Our friends at Scotland Loves Anime have posted a piece on Giovanni’s Island and as their key sponsor, they have allowed us to re-print their coverage here & on the Giovanni’s Island site including a mini-interview with Mr Nishikubo – who will be attending both the BFI London Film Festival for the UK premiere and Scotland Loves Anime for the Scottish premiere. Enjoy and you can check out other screenings on the main site too (London runs at the same time and there’s more to go)!
Where can I buy tickets?
If you like what you see – you can buy tickets for each weekend below. Keep in mind the director, Mr. Nishikubo himself is coming to the Glasgow and London screenings:
A few handy details about the film’s international trail to date:
– It won Jury Distinction at Annecy Film Festival 2014
– It won the Satoshi Kon award for anime at Fantasia Film Festival 2014
– It won the Audience award for anime at Fantasia Film Festival 2014
– It played in many festivals including Moscow (which is pretty important for the film).
– It’s playing in BFI London Film Festival 2014 at the same time as us.
Don’t take our raving about the film before though – here’s some snippets of the critical reviews to date:
“It’s a brave choice that works much as “The Book Thief” or “The Diary of Anne Frank” have done, offering young viewers a window of understanding into incomprehensible events.” – Variety
“Little Junpei and Kanta and the rest of the cast of well-drawn characters offer rare insight into a fascinating and little-documented period of the war, in this affecting and deeply moving film.” – Twitch Film
“Giovanni’s Island is a heartbreaking tale of what happens to normal people after a war is over. It explores friendship, diversity, and the innocence of children, and still never makes anyone “evil” despite the nature of the setting. And while I didn’t really get into it in the review proper, the hand-drawn animation is downright beautiful. If you are a fan of films like Barefoot Gen orGrave of the Fireflies—or historical drama—you should definitely give Giovanni’s Island a watch.” – Kotaku
A very brief interview:
How did you get involved into this project?
Nishikubo: Personally, I’ve always been very interested in the historical period from the 30s onward, when Japan relentlessly throws itself into that conflict one step after another. I confess I had always wanted to confront myself with a story set in that period. Then this project suddenly came across my desk. But it was about a part of that war that I did not really know. And even most Japanese don’t. It was not set on the Asian continent or in the Pacific, but on a remote island up in the north, told through the fate of a family and two brothers in particular, Junpei and Kanta. To me, this project started as an opportunity to depict a forgotten episode in our history as seen through the eyes of two children. At the same time, I felt it had a very universal theme despite its very specific geographical and historical coordinates.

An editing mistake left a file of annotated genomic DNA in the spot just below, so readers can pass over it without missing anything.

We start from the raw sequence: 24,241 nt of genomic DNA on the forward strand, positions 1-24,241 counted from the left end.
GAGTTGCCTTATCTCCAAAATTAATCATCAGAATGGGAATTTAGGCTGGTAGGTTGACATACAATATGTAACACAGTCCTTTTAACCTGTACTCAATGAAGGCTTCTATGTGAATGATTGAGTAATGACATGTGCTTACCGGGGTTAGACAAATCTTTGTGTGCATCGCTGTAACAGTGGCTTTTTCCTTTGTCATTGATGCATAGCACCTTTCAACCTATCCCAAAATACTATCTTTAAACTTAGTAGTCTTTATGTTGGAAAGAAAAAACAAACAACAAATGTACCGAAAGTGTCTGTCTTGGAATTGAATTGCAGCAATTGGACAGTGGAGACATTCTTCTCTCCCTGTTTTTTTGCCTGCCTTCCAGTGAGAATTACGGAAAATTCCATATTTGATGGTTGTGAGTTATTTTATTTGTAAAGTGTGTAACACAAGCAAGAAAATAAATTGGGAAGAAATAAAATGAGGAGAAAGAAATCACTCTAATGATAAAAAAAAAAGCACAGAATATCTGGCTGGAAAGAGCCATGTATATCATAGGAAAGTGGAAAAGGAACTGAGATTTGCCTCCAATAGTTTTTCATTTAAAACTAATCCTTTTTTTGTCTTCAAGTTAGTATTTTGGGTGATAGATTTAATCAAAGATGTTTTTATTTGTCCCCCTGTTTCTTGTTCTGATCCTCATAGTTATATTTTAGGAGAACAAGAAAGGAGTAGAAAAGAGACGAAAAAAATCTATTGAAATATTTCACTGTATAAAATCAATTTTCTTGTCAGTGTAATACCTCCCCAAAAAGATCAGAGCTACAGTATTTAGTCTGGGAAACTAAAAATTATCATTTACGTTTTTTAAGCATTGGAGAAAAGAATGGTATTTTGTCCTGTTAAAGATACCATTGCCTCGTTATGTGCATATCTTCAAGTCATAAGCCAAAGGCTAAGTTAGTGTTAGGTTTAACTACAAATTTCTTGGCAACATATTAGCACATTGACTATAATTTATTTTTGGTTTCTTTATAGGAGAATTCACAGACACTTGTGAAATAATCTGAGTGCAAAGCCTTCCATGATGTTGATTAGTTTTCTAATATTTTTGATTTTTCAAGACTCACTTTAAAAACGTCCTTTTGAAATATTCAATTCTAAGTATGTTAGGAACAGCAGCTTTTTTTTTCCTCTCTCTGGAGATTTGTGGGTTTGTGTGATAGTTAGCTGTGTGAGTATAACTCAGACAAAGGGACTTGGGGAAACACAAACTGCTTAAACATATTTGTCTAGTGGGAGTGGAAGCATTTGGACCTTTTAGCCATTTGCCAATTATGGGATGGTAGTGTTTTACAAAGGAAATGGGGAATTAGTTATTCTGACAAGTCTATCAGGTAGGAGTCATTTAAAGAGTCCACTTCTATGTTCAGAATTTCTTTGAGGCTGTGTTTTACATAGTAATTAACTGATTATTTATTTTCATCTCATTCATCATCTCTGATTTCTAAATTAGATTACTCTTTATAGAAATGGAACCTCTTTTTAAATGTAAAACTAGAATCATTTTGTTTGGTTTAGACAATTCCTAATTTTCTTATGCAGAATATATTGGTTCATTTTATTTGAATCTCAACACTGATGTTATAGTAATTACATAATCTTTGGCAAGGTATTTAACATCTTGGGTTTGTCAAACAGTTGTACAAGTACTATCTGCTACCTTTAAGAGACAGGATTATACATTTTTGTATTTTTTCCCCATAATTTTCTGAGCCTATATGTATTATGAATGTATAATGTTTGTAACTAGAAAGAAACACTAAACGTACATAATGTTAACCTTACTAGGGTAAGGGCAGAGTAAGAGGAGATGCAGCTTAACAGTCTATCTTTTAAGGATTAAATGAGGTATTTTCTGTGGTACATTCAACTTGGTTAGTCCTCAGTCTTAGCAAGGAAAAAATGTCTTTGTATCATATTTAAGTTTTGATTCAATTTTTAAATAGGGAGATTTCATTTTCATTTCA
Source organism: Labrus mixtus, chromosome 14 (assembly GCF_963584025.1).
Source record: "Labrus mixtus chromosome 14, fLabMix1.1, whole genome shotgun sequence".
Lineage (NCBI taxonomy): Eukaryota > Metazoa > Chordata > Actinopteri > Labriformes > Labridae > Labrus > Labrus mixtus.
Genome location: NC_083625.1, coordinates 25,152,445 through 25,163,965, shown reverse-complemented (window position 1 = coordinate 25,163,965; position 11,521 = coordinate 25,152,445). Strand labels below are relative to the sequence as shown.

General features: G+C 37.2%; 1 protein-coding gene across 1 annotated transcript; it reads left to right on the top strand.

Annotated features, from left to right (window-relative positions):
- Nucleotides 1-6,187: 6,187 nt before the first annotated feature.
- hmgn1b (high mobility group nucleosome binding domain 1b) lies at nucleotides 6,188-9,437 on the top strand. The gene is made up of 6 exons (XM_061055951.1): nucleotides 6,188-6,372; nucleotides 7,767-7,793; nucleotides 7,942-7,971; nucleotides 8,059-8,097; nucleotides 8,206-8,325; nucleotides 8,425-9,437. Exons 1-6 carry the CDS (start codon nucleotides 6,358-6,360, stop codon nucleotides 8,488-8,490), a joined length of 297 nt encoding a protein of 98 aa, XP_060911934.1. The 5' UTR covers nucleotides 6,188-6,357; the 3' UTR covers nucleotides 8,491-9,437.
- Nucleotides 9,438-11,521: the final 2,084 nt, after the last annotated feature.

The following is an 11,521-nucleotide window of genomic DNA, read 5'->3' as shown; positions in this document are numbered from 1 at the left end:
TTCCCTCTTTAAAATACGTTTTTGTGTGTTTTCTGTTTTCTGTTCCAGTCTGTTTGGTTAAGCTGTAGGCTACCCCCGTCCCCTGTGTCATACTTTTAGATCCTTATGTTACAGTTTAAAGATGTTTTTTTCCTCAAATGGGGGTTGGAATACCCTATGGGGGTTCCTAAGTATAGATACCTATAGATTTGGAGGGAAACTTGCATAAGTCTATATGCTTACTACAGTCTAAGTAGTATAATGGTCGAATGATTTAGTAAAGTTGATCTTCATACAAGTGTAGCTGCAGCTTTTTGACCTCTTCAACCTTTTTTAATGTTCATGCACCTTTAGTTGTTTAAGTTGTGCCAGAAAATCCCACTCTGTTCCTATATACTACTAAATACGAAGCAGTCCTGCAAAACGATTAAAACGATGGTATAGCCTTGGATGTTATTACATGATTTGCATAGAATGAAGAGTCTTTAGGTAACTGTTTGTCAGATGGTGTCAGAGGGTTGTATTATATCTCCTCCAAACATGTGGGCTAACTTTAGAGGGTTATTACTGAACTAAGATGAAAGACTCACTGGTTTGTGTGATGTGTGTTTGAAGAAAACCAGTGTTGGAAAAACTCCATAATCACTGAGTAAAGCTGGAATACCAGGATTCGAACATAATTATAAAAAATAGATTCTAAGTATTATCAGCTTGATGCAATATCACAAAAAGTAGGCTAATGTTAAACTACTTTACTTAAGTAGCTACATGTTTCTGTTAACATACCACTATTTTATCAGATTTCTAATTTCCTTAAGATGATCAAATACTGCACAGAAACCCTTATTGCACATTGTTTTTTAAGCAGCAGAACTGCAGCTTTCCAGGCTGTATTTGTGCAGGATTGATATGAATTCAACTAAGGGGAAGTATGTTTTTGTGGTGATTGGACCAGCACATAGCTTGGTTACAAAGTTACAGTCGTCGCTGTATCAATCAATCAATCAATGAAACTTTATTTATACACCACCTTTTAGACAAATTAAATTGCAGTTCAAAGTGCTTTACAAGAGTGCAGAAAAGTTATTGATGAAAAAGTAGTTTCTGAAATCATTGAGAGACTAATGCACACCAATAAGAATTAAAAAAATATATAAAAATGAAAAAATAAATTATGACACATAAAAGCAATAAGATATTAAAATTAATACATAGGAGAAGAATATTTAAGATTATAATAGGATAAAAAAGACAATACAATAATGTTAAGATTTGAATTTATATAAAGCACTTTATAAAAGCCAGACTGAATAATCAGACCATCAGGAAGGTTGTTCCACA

What was your number one concern creatively when it came to adapting this material?
Nishikubo: In this movie we see historical events unfolding as seen through the eyes of a 10-year-old boy. All we know is what Junpei sees and experiences. Therefore I adopted a more realistic animation style for present-day sequences, while Junpei’s memories are drawn in a much simpler style against Santiago’s backdrops. But then I thought that I wanted to add a fantastic element to the story, to be rendered with another different style, and this came from Kenji Miyazawa’s novel, Night on the Galactic Railroad. Original author Shigemichi Sugita had already indicated the novel as a recurring motif in the movie, but I decided to expand it. The novel and its world are a sort of psychological driving force for the two brothers, it’s what sustains them in face of hardship and provides a little escape from the chaos around them, but it is also the key to interpret what’s happening. The movie’s story is obviously linked to one of the novel’s themes, epitomized by the line “What is true happiness for all?” But the novel allowed me to enrich the movie visually, by interrupting an otherwise very realistic context with sudden, colourful sparks.
What would you like audiences to take away from this movie?
Nishikubo: I tried to depict the historical backdrop to this story as much accurately as possible, avoiding any biased interpretation of those events. You won’t find good or bad guys. There’s no specific message or political agenda in exposing facts. I could even say that the geographical location is purely accidental. I only wanted to allow the viewer to experience, through Junpei’s eyes, how it feels to be caught in historical events that are bigger than you and on which you absolutely have no control.
ABOUT MR. NISHIKUBO:
Mizuho Nishikubo Born in 1953. A longtime and most trusted collaborator of Mamoru Oshii, Nishikubo has worked as animation director under his real name of Toshihiko Nishikubo in most Oshii’s animated films, including Ghost in the Shell (1995), Palme d’Or-nominee Ghost in the Shell 2: Innocence (2004) and Golden Lion-nominee The Sky Crawlers (2008). It is said that Oshii’s movies wouldn’t look the same without his contribution. His credits as director include, Video Girl Ai (1992, OVA), Otogi Zoshi (2004, TV series) and Atagoal: Cat’s Magical Forest (2006, movie). He also directed the music clip Tsepi i kol’tsa / Chains & Rings (2003) for Russian rock star Linda, and the internationally praised NEXT A-Class commercial film for Mercedes-Benz (600,000 views on YouTube in 3 days). His latest feature film, Musashi: The Dream of the Last Samurai (2009), written by Mamoru Oshii, screened in Locarno, Sitges, Warsaw, Stockholm and Vladivostok. [/subsection]